As seen in FIGS. 6-9, the ladder accessory 10 is moveable between a rest position (FIG. 6) and an operating position (FIGS. 7-9). In the operating position, the jack arm 92 is constructed and arranged for engaging the spike 80 with a sufficient mechanical advantage for manually extracting the spike when embedded in the ground 28, as seen in FIGS. 7 and 9. Specifically, when the user wishes to remove the spike 80 from the ground 28, the user simply pivots the jack arm 92 so that the jack arm knob 108 engages one of the jacking points 100. Once the jack arm knob 108 has engaged the jacking point 100 (FIG. 8), the user actuates the jack arm 92 in a fulcrum motion, which will begin to remove the spike 80 from the ground 28 (FIG. 9). The user continues this process by successively engaging the adjacent jacking points 100 with the jack arm knob 108 until the spike 80 is completely removed from the ground 28.

As stated above, because the jacking points 100 are oriented at approximately the 22° angle β relative to the longitudinal axis of the spike 80, and include radiused or countersunk upper and lower edges 101, 103, respectively, it is contemplated that when the user actuates the jack arm 92, the jack arm knob 108 automatically ejects itself from the jacking point 100, enabling efficient spike removal. It is contemplated that this arrangement is superior to current anti-slippage devices because the ladder accessory 10 does not require any special or remotely located tools to remove the spike 80 from the ground 28.

Referring again to FIG. 1, the shoe assembly 18 is attached to the ladder foot 26, as discussed above, and the spike 80 is not embedded into the ground 28, when the ladder 12 is used on an even surface. To provide further support to the ladder 12, the jack arm 92 is removed from the pivot bracket 88 by pulling the jack arm engagement end 106 upwards and away from the pivot bracket 88. The spike 80 is then slidably received in the pivot bracket 88, embedment end 94 first, enabling attachment of the embedment end to the adapter 24. Prior to sliding the spike 80 into the pivot bracket 88, the user removes the pin 105 from the stop hole 104 such that movement of the spike is not limited in the pivot bracket.

Preferably, the adapter 24 includes a mounting block 112 provided near the adapter second end 44 and defining an opening 114 constructed and arranged for alignment with a through-hole 116 defined in the spike 80. The user then inserts the pin 105 into the opening 114 and the through-hole 116, releasably securing the spike 80 to the mounting block 112. It is contemplated that by providing a second point of attachment that is offset from the ladder foot 26, the pressure and weight on the ladder 12 is dispersed more evenly and increases the stability of the ladder 12 during use, although it is appreciated that other suitable configurations for dispersing the weight of the ladder may be appropriate.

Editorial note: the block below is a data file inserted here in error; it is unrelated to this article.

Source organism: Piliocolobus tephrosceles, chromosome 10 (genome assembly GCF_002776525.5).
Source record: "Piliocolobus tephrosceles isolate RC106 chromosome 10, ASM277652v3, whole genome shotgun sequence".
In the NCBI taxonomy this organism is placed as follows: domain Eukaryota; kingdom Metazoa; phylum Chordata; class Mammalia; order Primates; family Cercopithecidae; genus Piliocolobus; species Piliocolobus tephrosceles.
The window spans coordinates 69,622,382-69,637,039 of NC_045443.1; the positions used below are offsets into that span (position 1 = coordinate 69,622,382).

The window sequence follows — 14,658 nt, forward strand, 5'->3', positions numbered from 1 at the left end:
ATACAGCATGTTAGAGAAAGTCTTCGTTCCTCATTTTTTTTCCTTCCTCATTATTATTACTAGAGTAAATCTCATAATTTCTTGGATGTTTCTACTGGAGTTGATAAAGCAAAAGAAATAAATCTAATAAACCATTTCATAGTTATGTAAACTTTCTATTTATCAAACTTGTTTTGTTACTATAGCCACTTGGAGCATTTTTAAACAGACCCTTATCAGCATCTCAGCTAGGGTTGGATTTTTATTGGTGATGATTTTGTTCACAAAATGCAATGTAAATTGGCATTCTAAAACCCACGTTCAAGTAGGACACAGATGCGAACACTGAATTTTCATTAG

Referring to FIGS. 1 and 6, the frame 62 further preferably includes at least one level and preferably a pair of levels 120, 122 attached to the frame for enabling proper orientation of the ladder 12 on the ground 28. Preferably, the level 120 is arranged at an approximate 75.5° angle relative to the ground 28 for enabling proper placement of the ladder 12 against a substrate at a 75.5° angle relative to the ground, in compliance with industry standards. The level 122 is provided in the support bracket 86 and is arranged substantially perpendicular to the ground 28 for indicating the angular orientation of the ladder once both feet 26 are on the ground.

As seen in FIGS. 1 and 6, the guide bracket 76a and the pivot bracket 88 each preferably include a quick release latch 124, 126, respectively. The latches 124, 126 are preferably over-center cam release latches, similar to bicycle hub retainers, which are known in the art. In a closed position, the latch 124 is constructed and arranged for securely retaining the spike 80 in the guide bracket 76a when the ladder accessory 10 is not in use, and for providing further stability when the spike is embedded in the ground. (FIG. 6). When in the closed position, the latch 126 is configured for retaining the spike 80 in the pivot bracket 88 when the spike is attached to the mounting block 112. (FIG. 1). When the latches 124, 126 are in an open position, the spike 80 and jack arm 92 can be easily removed from their corresponding brackets without the use of tools, so that the spike can be inserted into the pivot bracket 88 for attachment to the mounting block 112. However, other securing apparatuses may be appropriate, depending on the application.

Best seen in FIG. 6, for retaining the spike 80 to the jack arm 92 during transport of the accessory 10, the accessory further includes a pin bracket 128 secured to the frame 62 and the bracket 76a. It is contemplated that the pin bracket 128 can be separately attached to the frame 62 or the bracket 76a, or can be integrally formed with the frame or the bracket, depending on the application. The jack arm 92 further includes a pin 130 pivotally attached to the jack arm by a pivot pin 132 located in a jack arm clevis 134 at a jack arm second end 136. The pivot pin 132 is mounted in the jack arm 92 to be transversely located in the clevis 134, which is configured to provide clearance for the pin 130 within the jack arm second end 136.

To secure the spike 80 to the jack arm 92, the user pivots the pin 130 so it can pass through a spike pinhole 138 that can be aligned with the pin bracket 128. Once the pin 130 passes through the spike 80, it is held in place by a cotter pin (not shown) or other locking device, as known in the art. Although a specific retaining assembly has been discussed herein, it is appreciated that other arrangements for retaining the spike 80 to the jack arm 92 are suitable, as known in the art.

While a particular embodiment of the present ladder accessory has been described herein, it should be appreciated by those skilled in the art that changes and modifications may be made thereto without departing from the invention in its broader aspects and as set forth in the following claims.